After months of turmoil, interim chancellor wants to celebrate what’s good at UNC

Kevin Guskiewicz, attending his first meeting of the UNC Board of Trustees as the university’s interim chancellor, seemed determined Thursday to refocus attention away from recent controversies at the school and onto its academic and research successes.

He used his time on the meeting agenda to list his priorities, saying he wants the university to be “strategic, bold and student-focused.” He invited in football Coach Mack Brown, who stayed at the meeting just long enough to remind the board of Guskiewicz’s laudable neuroscience research on concussions.

Guskiewicz then invited an exercise physiologist he hired more than a decade ago to talk about groundbreaking work happening at UNC on the use of exercise to help breast cancer patients get back their strength after treatment.

Eight weeks into a job he has said he would like to be named to permanently, Guskiewicz told the board, “We’re going to accomplish a lot together.”

The university and the UNC system as a whole have been much in the news since the trustees’ last meeting, at the end of January. Carol Folt left her job as chancellor, having resigned with plans to stay until the end of the spring semester but getting pushed out early by the UNC Board of Governors. Among other things, the board was upset by Folt’s decision to remove the base of the Silent Sam Confederate memorial that had remained on campus after the statue itself had been toppled by protesters.

The president of the university system, Margaret Spellings, left March 1 after just three years on the job. UNC Healthcare CEO and School of Medicine Dean Dr. William Roper is serving as interim president.

Silent Sam continues to be a source of controversy on campus. Advisory committees of UNC faculty, students and members of the Board of Governors are considering what can — and should — be done with the monument. Advisory groups are not expected to offer a plan for the statue until at least late May.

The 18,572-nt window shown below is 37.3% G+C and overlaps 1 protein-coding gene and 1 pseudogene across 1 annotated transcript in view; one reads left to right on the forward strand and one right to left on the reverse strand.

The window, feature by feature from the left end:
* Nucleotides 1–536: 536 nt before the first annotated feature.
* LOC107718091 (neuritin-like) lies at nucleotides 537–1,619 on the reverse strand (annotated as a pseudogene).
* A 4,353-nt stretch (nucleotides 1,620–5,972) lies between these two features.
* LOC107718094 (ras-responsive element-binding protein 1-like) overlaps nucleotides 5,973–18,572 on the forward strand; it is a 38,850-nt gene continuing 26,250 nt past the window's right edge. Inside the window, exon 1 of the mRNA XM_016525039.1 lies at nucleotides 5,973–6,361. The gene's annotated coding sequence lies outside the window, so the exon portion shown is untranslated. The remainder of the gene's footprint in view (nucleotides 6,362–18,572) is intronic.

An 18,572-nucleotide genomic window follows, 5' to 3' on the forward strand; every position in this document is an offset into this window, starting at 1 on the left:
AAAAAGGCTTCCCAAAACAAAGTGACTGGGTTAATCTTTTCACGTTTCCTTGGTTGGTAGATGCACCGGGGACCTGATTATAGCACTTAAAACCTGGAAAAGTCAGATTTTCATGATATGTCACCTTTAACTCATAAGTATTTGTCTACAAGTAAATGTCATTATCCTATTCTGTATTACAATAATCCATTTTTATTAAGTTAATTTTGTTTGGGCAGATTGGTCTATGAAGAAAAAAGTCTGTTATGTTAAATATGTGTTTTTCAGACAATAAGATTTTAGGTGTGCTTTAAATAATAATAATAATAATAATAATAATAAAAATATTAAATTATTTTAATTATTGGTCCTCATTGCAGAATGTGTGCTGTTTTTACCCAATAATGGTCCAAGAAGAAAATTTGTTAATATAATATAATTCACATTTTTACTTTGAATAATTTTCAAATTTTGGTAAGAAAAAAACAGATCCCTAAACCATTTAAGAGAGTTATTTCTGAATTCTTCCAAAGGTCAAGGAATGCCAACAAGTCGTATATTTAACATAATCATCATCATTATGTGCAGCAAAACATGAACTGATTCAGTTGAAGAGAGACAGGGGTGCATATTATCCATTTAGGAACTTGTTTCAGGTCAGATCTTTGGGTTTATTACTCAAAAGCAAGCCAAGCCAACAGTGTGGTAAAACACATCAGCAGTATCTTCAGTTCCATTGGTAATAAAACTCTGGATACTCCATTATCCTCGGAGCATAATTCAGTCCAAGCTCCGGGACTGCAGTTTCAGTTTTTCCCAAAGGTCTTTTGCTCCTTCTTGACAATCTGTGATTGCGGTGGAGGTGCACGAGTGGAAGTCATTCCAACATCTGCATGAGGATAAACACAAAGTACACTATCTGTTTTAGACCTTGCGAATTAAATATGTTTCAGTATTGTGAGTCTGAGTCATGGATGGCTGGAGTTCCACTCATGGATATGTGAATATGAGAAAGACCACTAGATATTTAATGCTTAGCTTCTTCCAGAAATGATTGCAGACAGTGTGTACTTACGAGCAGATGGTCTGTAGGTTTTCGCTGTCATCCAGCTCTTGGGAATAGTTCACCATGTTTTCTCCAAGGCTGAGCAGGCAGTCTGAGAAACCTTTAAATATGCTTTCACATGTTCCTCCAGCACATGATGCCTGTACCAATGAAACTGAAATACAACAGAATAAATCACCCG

When asked Thursday about last week’s meetings of the committees, Guskiewicz said, “We’re still in process right now and optimistic we’ll find the right path.”

Guskiewicz, who has said he would prefer the monument not be returned to campus, added that the decision on what will be done with Silent Sam is being led by the Board of Governors, and that UNC has developed a good relationship with board members who are working on the plan.

Guskiewicz already has had to weigh in on two Silent Sam-related incidents since moving into the interim chancellor’s spot. The first was after at least one member of the Heirs to the Confederacy group brought a handgun to campus during a protest on March 16. Campus police were aware of the weapon and asked the man to leave campus, which he did. Officers said they did not charge him with violating a law prohibiting guns on campus because it wasn’t clear that his presence on the right of way of a city street that runs through UNC was illegal.

The Heirs group is angry over the removal of Silent Sam, and has had regular confrontations with a group on campus that views the statue as a symbol of white supremacy and wants it gone.

The second incident was on Sunday, when vandals left racist language on UNC’s Unsung Founders Memorial and an art installation on campus.

Guskiewicz issued statements after both incidents. After the gun incident, he said he would put together a group of students, faculty and staff to look at campus safety issues, including concerns over the police department. He said Thursday he should have a list of the members of that committee within a couple of weeks.

After Sunday’s vandalism, Guskiewicz said such behavior wouldn’t be tolerated. Earlier this week, arrest warrants were issued for two unnamed suspects in the vandalism.

On Thursday, Guskiewicz added that both suspects have been banned from campus and will be charged with trespassing if they return.

Thursday’s Board of Trustees meeting was otherwise mundane, with the board taking action on a handful of items and gathering information on others. The board voted to make some changes to parking policies that include increases in parking rates and adding a $25-a-year charge for a weeknight parking permit for daytime employee commuters who don’t have a daytime permit.

The board chose to delay taking a vote on whether to approve a new campus master plan until the May meeting.

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Martha Quillin is a general assignment reporter at The News & Observer who writes about North Carolina culture, religion and social issues. She has held jobs throughout the newsroom since 1987.